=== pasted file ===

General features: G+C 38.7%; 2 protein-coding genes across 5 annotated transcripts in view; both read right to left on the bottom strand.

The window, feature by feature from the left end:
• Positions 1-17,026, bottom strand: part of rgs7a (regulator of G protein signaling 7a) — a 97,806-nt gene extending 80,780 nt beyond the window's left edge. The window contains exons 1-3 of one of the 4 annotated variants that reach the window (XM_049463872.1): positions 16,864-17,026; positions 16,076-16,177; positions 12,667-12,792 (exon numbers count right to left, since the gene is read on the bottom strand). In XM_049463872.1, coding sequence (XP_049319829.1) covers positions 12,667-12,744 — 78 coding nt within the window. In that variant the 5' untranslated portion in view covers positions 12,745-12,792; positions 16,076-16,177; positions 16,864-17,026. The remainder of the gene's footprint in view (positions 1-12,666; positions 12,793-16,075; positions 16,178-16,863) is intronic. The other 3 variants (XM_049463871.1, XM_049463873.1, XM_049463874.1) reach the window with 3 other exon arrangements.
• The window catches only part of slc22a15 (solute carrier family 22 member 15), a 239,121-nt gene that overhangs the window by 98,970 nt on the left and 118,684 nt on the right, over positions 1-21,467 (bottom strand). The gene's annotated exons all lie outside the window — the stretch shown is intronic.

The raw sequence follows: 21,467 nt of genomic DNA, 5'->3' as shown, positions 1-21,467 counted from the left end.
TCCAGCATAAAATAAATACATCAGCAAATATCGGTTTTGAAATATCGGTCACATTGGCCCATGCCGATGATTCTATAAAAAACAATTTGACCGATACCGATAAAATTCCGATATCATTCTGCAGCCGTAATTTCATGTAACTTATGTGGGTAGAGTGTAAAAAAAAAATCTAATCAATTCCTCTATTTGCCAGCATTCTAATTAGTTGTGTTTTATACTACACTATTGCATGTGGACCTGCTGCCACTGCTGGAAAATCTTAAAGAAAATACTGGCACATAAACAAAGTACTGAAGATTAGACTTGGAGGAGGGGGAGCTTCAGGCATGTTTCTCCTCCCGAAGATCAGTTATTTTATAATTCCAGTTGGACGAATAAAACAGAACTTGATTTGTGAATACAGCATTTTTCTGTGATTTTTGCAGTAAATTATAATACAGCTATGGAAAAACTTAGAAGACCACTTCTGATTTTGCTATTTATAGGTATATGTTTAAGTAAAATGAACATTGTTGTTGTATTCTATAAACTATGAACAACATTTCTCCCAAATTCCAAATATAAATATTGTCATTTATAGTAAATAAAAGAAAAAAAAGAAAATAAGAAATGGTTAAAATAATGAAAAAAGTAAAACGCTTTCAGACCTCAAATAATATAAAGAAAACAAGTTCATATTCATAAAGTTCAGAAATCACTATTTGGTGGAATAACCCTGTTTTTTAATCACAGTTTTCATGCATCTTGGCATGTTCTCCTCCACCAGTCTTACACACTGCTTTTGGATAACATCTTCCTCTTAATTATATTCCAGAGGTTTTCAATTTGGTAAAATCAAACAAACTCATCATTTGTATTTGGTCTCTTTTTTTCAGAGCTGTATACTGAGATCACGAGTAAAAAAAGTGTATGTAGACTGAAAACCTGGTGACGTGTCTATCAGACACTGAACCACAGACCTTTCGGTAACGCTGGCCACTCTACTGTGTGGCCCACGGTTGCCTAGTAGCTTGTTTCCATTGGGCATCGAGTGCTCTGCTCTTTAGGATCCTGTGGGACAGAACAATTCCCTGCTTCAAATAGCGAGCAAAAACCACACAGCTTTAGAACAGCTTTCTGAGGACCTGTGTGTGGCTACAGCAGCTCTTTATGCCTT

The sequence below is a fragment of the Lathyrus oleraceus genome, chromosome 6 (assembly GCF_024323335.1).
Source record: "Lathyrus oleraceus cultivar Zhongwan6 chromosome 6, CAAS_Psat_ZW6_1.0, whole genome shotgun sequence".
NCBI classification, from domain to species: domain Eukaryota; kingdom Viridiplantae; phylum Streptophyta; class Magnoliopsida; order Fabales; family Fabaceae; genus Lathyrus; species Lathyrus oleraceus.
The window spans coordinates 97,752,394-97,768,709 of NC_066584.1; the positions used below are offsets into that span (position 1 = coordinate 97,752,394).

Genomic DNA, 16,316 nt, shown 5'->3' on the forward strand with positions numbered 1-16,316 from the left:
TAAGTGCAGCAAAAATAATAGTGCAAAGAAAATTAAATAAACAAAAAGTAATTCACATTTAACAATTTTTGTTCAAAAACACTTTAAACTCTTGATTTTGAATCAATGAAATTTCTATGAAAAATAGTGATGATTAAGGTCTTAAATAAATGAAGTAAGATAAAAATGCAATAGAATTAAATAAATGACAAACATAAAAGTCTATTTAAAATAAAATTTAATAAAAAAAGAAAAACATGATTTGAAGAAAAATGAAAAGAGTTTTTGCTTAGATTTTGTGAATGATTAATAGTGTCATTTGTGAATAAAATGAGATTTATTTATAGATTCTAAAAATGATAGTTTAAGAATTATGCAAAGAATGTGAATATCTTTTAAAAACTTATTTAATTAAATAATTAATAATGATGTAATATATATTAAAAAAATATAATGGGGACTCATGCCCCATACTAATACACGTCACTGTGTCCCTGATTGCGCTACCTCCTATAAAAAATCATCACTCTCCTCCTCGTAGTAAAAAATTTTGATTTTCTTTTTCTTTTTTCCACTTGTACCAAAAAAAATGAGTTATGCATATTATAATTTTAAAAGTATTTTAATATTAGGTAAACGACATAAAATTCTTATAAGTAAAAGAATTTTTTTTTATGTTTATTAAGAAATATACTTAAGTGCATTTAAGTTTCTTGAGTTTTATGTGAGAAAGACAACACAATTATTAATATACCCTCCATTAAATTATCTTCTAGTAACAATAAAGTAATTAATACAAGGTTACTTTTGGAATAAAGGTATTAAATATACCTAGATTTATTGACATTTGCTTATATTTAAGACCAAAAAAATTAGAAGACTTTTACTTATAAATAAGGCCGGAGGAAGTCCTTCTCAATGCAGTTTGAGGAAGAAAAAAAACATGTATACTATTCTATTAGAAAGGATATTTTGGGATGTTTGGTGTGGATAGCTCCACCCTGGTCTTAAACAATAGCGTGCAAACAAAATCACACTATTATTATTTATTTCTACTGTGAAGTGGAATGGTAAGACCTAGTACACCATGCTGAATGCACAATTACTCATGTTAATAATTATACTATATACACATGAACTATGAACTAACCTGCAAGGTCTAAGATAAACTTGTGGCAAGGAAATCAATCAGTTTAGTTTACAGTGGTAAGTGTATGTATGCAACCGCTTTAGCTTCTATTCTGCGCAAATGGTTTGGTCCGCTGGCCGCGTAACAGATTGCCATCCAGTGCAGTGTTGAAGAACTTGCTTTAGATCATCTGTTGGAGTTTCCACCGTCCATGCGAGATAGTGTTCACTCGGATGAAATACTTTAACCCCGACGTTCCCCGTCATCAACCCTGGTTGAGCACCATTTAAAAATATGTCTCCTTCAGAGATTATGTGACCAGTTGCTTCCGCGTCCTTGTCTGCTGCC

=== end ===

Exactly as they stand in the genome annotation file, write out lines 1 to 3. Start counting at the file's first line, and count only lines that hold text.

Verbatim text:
General features: G+C 38.7%; 2 protein-coding genes across 5 annotated transcripts in view; both read right to left on the bottom strand.

The window, feature by feature from the left end:
• Positions 1-17,026, bottom strand: part of rgs7a (regulator of G protein signaling 7a) — a 97,806-nt gene extending 80,780 nt beyond the window's left edge. The window contains exons 1-3 of one of the 4 annotated variants that reach the window (XM_049463872.1): positions 16,864-17,026; positions 16,076-16,177; positions 12,667-12,792 (exon numbers count right to left, since the gene is read on the bottom strand). In XM_049463872.1, coding sequence (XP_049319829.1) covers positions 12,667-12,744 — 78 coding nt within the window. In that variant the 5' untranslated portion in view covers positions 12,745-12,792; positions 16,076-16,177; positions 16,864-17,026. The remainder of the gene's footprint in view (positions 1-12,666; positions 12,793-16,075; positions 16,178-16,863) is intronic. The other 3 variants (XM_049463871.1, XM_049463873.1, XM_049463874.1) reach the window with 3 other exon arrangements.